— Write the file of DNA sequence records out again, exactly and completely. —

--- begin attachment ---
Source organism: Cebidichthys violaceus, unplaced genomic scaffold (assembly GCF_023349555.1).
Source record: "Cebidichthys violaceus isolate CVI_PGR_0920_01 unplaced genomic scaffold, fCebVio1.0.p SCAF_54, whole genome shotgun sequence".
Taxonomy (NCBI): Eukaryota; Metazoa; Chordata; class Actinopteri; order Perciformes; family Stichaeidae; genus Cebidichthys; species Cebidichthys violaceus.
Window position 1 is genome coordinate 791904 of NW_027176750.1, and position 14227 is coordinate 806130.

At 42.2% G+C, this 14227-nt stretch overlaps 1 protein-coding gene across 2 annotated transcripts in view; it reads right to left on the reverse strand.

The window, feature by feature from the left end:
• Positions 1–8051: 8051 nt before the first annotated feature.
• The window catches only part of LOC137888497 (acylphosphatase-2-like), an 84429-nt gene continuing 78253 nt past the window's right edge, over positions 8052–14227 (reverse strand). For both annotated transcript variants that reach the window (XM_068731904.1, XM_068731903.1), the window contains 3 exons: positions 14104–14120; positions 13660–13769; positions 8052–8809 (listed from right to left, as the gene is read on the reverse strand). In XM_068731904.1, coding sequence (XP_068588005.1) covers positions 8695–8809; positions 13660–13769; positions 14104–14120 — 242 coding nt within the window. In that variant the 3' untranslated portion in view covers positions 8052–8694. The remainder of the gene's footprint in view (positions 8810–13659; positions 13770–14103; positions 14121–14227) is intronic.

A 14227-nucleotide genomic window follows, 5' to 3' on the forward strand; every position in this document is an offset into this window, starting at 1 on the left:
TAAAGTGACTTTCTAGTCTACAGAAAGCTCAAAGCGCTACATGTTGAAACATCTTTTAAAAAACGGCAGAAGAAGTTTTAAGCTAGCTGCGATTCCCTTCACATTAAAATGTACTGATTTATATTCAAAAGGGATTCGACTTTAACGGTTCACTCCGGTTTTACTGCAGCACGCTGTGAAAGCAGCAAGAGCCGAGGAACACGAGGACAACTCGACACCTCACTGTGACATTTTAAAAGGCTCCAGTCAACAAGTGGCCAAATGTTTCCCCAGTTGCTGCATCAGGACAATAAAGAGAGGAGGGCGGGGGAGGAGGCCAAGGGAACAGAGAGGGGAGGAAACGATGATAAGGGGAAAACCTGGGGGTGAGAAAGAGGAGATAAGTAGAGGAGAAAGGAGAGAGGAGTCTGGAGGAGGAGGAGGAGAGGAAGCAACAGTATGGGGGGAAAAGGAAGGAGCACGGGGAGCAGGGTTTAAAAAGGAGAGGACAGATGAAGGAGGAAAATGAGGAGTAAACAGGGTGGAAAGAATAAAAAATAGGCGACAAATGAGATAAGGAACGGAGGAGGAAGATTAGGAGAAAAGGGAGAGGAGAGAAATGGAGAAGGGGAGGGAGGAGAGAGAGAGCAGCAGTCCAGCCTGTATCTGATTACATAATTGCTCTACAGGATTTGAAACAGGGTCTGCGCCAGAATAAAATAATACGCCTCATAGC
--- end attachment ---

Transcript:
Source organism: Cebidichthys violaceus, unplaced genomic scaffold (assembly GCF_023349555.1).
Source record: "Cebidichthys violaceus isolate CVI_PGR_0920_01 unplaced genomic scaffold, fCebVio1.0.p SCAF_54, whole genome shotgun sequence".
Taxonomy (NCBI): Eukaryota; Metazoa; Chordata; class Actinopteri; order Perciformes; family Stichaeidae; genus Cebidichthys; species Cebidichthys violaceus.
Window position 1 is genome coordinate 791904 of NW_027176750.1, and position 14227 is coordinate 806130.

At 42.2% G+C, this 14227-nt stretch overlaps 1 protein-coding gene across 2 annotated transcripts in view; it reads right to left on the reverse strand.

The window, feature by feature from the left end:
• Positions 1–8051: 8051 nt before the first annotated feature.
• The window catches only part of LOC137888497 (acylphosphatase-2-like), an 84429-nt gene continuing 78253 nt past the window's right edge, over positions 8052–14227 (reverse strand). For both annotated transcript variants that reach the window (XM_068731904.1, XM_068731903.1), the window contains 3 exons: positions 14104–14120; positions 13660–13769; positions 8052–8809 (listed from right to left, as the gene is read on the reverse strand). In XM_068731904.1, coding sequence (XP_068588005.1) covers positions 8695–8809; positions 13660–13769; positions 14104–14120 — 242 coding nt within the window. In that variant the 3' untranslated portion in view covers positions 8052–8694. The remainder of the gene's footprint in view (positions 8810–13659; positions 13770–14103; positions 14121–14227) is intronic.

A 14227-nucleotide genomic window follows, 5' to 3' on the forward strand; every position in this document is an offset into this window, starting at 1 on the left:
TAAAGTGACTTTCTAGTCTACAGAAAGCTCAAAGCGCTACATGTTGAAACATCTTTTAAAAAACGGCAGAAGAAGTTTTAAGCTAGCTGCGATTCCCTTCACATTAAAATGTACTGATTTATATTCAAAAGGGATTCGACTTTAACGGTTCACTCCGGTTTTACTGCAGCACGCTGTGAAAGCAGCAAGAGCCGAGGAACACGAGGACAACTCGACACCTCACTGTGACATTTTAAAAGGCTCCAGTCAACAAGTGGCCAAATGTTTCCCCAGTTGCTGCATCAGGACAATAAAGAGAGGAGGGCGGGGGAGGAGGCCAAGGGAACAGAGAGGGGAGGAAACGATGATAAGGGGAAAACCTGGGGGTGAGAAAGAGGAGATAAGTAGAGGAGAAAGGAGAGAGGAGTCTGGAGGAGGAGGAGGAGAGGAAGCAACAGTATGGGGGGAAAAGGAAGGAGCACGGGGAGCAGGGTTTAAAAAGGAGAGGACAGATGAAGGAGGAAAATGAGGAGTAAACAGGGTGGAAAGAATAAAAAATAGGCGACAAATGAGATAAGGAACGGAGGAGGAAGATTAGGAGAAAAGGGAGAGGAGAGAAATGGAGAAGGGGAGGGAGGAGAGAGAGAGCAGCAGTCCAGCCTGTATCTGATTACATAATTGCTCTACAGGATTTGAAACAGGGTCTGCGCCAGAATAAAATAATACGCCTCATAGC